Teachers in Buildings: Little Gains for Loads of Risk

I just turned my calendar page from July to August. I usually love this time of year. Pre-season football is normally beginning, autumn is next month (which means the holidays are right around the corner), and the best part is a new school year is starting! Instead of anticipation this year, I feel dread.

This week most Arizona educators are heading back to school in a way we could have never imagined. Instead of eagerly greeting students at the door and welcoming them into our classrooms, we are beginning the year distance learning.

Some of my colleagues will begin this uncertain time in education teaching from the safety of their homes. Their districts made the responsible and sensible decision to have them teach remotely.  However, so many of my fellow educators are being REQUIRED to report to their school buildings to teach students who aren’t even there.  Dozens of school staff will be on campus. Most will try to physically distance as much as possible. But, the reality is: The more people on campus, the greater the odds someone will contract, and inevitably spread, COVID19.

I’m struggling with the decision of the superintendents and governing boards to put educators in this position because it: (1) deprofessionalizes teachers, (2) cuts them off from their families, and (3) adds risk to our community.

Let me be clear in saying, I know that district leaders have a difficult job right now. I don’t envy the decisions they have to make. I’m sorry our governor lacks courage and is placing the burden of public health policy upon the shoulders of local school districts. This isn’t their purview and they shouldn’t be forced to accept responsibility for decisions that are outside their realm of expertise.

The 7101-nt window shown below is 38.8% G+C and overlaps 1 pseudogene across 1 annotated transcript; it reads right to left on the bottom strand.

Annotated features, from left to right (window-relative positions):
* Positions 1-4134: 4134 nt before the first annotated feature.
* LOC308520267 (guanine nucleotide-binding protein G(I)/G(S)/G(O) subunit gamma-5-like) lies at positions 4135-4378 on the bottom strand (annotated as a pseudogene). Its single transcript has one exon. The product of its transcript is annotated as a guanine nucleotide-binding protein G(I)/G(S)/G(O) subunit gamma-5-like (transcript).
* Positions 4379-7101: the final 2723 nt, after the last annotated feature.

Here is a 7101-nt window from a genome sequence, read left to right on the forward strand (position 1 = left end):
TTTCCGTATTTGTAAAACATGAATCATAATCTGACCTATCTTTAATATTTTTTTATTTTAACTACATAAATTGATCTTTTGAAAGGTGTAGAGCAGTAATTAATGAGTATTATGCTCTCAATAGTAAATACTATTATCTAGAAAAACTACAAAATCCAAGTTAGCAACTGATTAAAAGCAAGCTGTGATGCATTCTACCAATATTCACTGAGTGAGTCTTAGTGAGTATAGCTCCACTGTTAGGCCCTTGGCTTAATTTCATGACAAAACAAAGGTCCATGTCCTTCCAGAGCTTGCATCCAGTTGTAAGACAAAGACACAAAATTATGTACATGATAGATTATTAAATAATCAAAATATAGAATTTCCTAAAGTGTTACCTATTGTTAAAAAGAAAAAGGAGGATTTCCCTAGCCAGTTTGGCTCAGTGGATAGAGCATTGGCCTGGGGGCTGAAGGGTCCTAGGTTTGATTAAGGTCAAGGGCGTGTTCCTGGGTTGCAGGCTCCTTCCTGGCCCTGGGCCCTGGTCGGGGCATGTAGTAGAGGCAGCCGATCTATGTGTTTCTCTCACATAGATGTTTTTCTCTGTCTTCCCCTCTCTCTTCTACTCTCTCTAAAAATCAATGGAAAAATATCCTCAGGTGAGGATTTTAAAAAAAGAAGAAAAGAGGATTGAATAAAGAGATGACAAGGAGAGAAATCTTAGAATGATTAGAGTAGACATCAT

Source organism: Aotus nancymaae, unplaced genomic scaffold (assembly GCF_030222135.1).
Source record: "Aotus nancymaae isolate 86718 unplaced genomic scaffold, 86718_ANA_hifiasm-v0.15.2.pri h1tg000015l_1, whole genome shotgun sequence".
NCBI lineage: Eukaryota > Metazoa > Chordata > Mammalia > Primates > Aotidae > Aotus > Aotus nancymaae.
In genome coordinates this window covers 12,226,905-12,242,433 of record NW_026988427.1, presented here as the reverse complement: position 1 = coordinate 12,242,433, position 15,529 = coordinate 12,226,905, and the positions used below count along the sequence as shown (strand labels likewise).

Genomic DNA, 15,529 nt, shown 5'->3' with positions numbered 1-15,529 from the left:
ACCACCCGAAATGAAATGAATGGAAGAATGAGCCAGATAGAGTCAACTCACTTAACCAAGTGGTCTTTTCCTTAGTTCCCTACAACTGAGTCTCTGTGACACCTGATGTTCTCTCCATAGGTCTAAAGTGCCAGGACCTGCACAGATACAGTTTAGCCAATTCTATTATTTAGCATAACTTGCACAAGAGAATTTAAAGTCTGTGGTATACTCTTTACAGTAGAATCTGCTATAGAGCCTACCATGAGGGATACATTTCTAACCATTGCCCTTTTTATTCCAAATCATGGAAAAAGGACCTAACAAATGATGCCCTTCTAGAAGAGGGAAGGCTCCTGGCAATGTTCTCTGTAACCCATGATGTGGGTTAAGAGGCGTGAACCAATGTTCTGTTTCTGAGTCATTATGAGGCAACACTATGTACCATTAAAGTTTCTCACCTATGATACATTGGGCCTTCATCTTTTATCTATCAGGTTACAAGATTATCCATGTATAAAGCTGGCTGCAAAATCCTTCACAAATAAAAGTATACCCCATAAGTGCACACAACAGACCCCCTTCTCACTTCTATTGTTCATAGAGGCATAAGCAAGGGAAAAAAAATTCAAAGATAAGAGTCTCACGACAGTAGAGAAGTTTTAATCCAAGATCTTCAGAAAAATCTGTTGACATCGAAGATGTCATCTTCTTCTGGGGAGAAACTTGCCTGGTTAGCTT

To Superintendents and Governing Board Members, I say: I know your plate is full, you’re anxious, and you’re attempting the impossible task of satisfying all stakeholders, while adhering to the Governor’s latest executive order. But, educators should not pay the price.

Please let ALL educators have the choice to teach from the location that works best for them, their family, and their community. We should support teachers who choose to teach from their empty classrooms.  But there are others who want or need to teach from home, and this choice should be supported as well.

Teachers Are Professionals

Teachers have education, expertise, knowledge, and experience equal to or greater than many other professions. Governor Ducey repeatedly declares we are “safer at home.” Even when he lifted the stay at home order in mid-May, he suggested employers should continue allowing their employees to telework when possible (and this was before the massive spike in coronavirus cases in Arizona). Currently, most professionals who are able to work remotely are doing just that. Insurance agents, engineers, accountants, bankers, and more are working from home. Even our state agencies are allowing those who can work remotely to do so.

Why are educators being treated differently? We learned a great deal teaching from home in the spring, and we are ready to put that knowledge to use. Educators are more than capable of working from home if we choose. Why are teachers being deprived of the telework option that is so freely extended to the rest of the professional community?